Executives with BG Group plc, one of the world's largest suppliers of liquefied natural gas (LNG) and an ever-larger U.S. shale gas producer, on Tuesday dismissed concerns about the bloated global gas market.

Gas demand worldwide is forecast by the company to grow 3% a year through 2020, which will eat up any oversupply concerns and in fact tighten the LNG markets, CEO Frank Chapman said in a conference call with financial analysts.

"The increase by 2020 will be equivalent to more or less the entire current North American gas market," Chapman said, and BG is well positioned to profit from the growth in nearly ever corner of the globe.

BG's annual LNG production worldwide is forecast to be up by at least 50% by 2020; profits for the division in 2011 and 2012 are forecast at between $1.9 billion and $2.2 billion a year. By 2015 net production for U.S. shale gas operations is expected to nearly double to 190,000 boe/d from 2010's 100,000 boe/d.

Existing discoveries alone, fueled by the U.S. shales and growing Brazilian operations, should lift annual production 6-8% a year to 2020, "with the 7% mid-point now achievable from existing discoveries alone," Chapman said. BG's organic reserve replacement ratio in 2010 was 229%.

"2010 was a pivotal year for BG Group as the largest growth opportunities in our history began to crystallize amid a positive outlook for global gas markets," the CEO said.

Executive Vice President Martin Houston, who oversees BG's Americas and global LNG division, told analysts that each of BG's markets is forecast to grow through 2020, with the strongest increases in Asia, led by China. LNG supply should reach 20 million tons/year by 2015, which is 50% above current levels. The "potential supply case" reaches 30 million tons/year by 2020.

BG's largest LNG project to date, the $15 billion, two-train 8.5 million ton/year Queensland Curtis LNG project, is scheduled to begin operations in 2014. Total gross resources are now estimated at about 21 Tcf, which is nearly quadruple the projected resource potential when the project ramped up in February 2008.

All of the extra gas, which in the United States has flooded the markets, actually will be directed to undeveloped countries, Houston explained. Sixty percent of gas demand growth through 2020 will be outside the developed countries that comprise the OECD, or Organisation for Economic Co-operation and Development.

However, the company sees gas supplies tightening much faster than many analysts are predicting. By 2020 BG predicts that global gas supplies will be 1,000 billion cubic meters/year below the load demand expected.

"We think the supply challenge will be much greater than this," said Houston. "We are expecting new supplies of gas from a variety of sources," and all together the new sources, which include global shale prospects, could fill the expected supply gap if they could be produced.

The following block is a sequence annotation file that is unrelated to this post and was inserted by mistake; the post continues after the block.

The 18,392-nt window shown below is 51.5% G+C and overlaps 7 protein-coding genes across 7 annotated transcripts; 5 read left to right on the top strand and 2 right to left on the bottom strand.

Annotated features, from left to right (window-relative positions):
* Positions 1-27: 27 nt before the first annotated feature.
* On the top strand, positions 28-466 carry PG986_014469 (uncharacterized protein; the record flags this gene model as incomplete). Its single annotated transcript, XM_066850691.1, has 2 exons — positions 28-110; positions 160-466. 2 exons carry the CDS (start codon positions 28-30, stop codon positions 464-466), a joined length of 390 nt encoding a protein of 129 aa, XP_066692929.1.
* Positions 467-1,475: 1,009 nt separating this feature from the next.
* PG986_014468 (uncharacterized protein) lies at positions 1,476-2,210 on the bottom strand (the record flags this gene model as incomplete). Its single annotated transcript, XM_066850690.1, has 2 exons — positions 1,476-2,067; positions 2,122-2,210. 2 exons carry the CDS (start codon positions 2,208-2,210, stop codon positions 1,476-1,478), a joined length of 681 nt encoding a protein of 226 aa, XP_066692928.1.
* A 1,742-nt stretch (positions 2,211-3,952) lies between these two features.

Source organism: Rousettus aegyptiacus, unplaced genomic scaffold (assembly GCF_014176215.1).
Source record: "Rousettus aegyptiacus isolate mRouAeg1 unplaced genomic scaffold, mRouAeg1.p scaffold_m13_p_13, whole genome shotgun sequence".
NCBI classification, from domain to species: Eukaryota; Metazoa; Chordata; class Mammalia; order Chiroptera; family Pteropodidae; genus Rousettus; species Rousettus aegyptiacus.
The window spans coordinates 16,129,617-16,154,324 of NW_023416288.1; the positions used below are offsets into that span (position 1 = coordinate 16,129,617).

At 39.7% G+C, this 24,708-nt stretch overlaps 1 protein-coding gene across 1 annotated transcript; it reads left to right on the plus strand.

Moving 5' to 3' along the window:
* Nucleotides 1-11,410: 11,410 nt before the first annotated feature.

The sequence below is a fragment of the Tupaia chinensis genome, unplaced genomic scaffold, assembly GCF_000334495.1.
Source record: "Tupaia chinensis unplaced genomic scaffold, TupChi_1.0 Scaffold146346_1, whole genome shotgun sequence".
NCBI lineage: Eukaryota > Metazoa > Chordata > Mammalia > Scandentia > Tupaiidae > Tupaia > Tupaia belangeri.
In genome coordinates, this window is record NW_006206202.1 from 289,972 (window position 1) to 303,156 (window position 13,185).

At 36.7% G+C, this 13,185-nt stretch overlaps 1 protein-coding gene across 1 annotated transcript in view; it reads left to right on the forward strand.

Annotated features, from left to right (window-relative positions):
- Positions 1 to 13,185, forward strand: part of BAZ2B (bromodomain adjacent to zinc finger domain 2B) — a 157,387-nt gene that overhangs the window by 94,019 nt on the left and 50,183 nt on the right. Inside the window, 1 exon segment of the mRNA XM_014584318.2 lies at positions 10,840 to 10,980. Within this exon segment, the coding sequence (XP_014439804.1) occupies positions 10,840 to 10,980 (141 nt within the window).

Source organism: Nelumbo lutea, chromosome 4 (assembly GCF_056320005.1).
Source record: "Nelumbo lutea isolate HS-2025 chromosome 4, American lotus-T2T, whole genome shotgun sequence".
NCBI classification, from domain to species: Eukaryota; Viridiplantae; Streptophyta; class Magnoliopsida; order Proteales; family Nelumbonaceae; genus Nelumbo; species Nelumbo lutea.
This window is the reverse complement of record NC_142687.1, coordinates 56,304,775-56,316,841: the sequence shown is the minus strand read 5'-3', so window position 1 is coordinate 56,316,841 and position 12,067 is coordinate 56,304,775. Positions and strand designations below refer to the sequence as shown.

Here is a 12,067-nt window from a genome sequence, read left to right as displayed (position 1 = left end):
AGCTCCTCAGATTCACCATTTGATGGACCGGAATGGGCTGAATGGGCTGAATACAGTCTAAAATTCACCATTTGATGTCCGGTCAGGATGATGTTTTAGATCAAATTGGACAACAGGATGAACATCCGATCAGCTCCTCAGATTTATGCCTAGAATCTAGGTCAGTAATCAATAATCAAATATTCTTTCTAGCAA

"But that's a very big 'if,'" said Houston. "The industry has just nine years to fill supply to meet expected demand growth...Supply would need to grow 9% a year, which would be around $2 trillion of investments, [finding and development] costs. Take all that and put it into context...Take Norway, as an example. Industry has less than nine years to bring on stream 20 times the current gas stream of Norway just to meet projections...There's a huge corresponding supply challenge with supply growth."

In the United States BG sees "modest demand growth in the biggest gas market," said Houston. Because of "abundant shale resources, gas prices will remain out of oil parity for some time."

Most of BG's global gas portfolio "is indexed to oil, and that provides certainty for buyers," he explained. Oil indexation is "normal for LNG contracts, and it remains the case for the foreseeable future..." About 70% of BG sales (by value) are expected to be oil or oil-related by 2015, up from 50% in 2010, which means that "75% of the increase in global gas will compete with, and therefore be priced against, oil."

BG added 1.7 billion boe to total reserves and resources to reach 16.2 billion boe, which is 69 years of production at 2010 levels, he said. This year the company will focus on "key prospects" that include the United States, Australia, China, Norway, Tanzania and Egypt. BG, which produces about one-third of Egypt's gas, said civil unrest has, to date, had no material impact. Production there has not been affected and a temporary drilling suspension is close to being lifted. Floods in Queensland, Australia, also have had a minimal impact on the LNG project.

Total capital spending is set at $10 billion in 2011 and $11 billion in 2012, with the "major investments" in the United States, Brazil and Australia.

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